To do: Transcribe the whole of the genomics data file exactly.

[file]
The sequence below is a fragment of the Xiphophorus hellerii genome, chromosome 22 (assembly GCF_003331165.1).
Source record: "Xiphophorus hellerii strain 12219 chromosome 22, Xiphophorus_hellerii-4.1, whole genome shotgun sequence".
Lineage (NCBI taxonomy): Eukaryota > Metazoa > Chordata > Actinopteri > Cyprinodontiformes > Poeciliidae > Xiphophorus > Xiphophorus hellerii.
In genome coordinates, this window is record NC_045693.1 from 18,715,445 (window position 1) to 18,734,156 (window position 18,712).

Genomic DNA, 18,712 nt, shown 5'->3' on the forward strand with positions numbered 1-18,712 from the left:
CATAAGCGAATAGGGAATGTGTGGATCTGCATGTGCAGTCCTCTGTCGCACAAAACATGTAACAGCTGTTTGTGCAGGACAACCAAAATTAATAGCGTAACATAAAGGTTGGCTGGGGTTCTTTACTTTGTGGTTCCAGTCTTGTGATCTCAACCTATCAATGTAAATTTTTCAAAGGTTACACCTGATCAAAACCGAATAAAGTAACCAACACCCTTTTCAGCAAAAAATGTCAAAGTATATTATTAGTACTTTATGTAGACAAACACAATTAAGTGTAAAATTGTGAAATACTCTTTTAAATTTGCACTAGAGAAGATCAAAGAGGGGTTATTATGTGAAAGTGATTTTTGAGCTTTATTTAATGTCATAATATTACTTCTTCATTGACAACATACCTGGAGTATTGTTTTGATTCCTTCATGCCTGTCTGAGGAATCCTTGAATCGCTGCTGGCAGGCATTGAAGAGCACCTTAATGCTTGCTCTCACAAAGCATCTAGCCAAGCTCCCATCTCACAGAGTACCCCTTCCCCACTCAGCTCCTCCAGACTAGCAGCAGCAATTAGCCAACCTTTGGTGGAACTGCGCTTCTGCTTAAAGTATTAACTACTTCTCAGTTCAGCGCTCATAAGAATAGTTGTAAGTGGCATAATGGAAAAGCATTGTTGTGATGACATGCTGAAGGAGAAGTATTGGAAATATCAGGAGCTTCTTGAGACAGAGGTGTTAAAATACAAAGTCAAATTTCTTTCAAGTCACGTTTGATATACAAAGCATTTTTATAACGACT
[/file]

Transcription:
The sequence below is a fragment of the Xiphophorus hellerii genome, chromosome 22 (assembly GCF_003331165.1).
Source record: "Xiphophorus hellerii strain 12219 chromosome 22, Xiphophorus_hellerii-4.1, whole genome shotgun sequence".
Lineage (NCBI taxonomy): Eukaryota > Metazoa > Chordata > Actinopteri > Cyprinodontiformes > Poeciliidae > Xiphophorus > Xiphophorus hellerii.
In genome coordinates, this window is record NC_045693.1 from 18,715,445 (window position 1) to 18,734,156 (window position 18,712).

Genomic DNA, 18,712 nt, shown 5'->3' on the forward strand with positions numbered 1-18,712 from the left:
CATAAGCGAATAGGGAATGTGTGGATCTGCATGTGCAGTCCTCTGTCGCACAAAACATGTAACAGCTGTTTGTGCAGGACAACCAAAATTAATAGCGTAACATAAAGGTTGGCTGGGGTTCTTTACTTTGTGGTTCCAGTCTTGTGATCTCAACCTATCAATGTAAATTTTTCAAAGGTTACACCTGATCAAAACCGAATAAAGTAACCAACACCCTTTTCAGCAAAAAATGTCAAAGTATATTATTAGTACTTTATGTAGACAAACACAATTAAGTGTAAAATTGTGAAATACTCTTTTAAATTTGCACTAGAGAAGATCAAAGAGGGGTTATTATGTGAAAGTGATTTTTGAGCTTTATTTAATGTCATAATATTACTTCTTCATTGACAACATACCTGGAGTATTGTTTTGATTCCTTCATGCCTGTCTGAGGAATCCTTGAATCGCTGCTGGCAGGCATTGAAGAGCACCTTAATGCTTGCTCTCACAAAGCATCTAGCCAAGCTCCCATCTCACAGAGTACCCCTTCCCCACTCAGCTCCTCCAGACTAGCAGCAGCAATTAGCCAACCTTTGGTGGAACTGCGCTTCTGCTTAAAGTATTAACTACTTCTCAGTTCAGCGCTCATAAGAATAGTTGTAAGTGGCATAATGGAAAAGCATTGTTGTGATGACATGCTGAAGGAGAAGTATTGGAAATATCAGGAGCTTCTTGAGACAGAGGTGTTAAAATACAAAGTCAAATTTCTTTCAAGTCACGTTTGATATACAAAGCATTTTTATAACGACT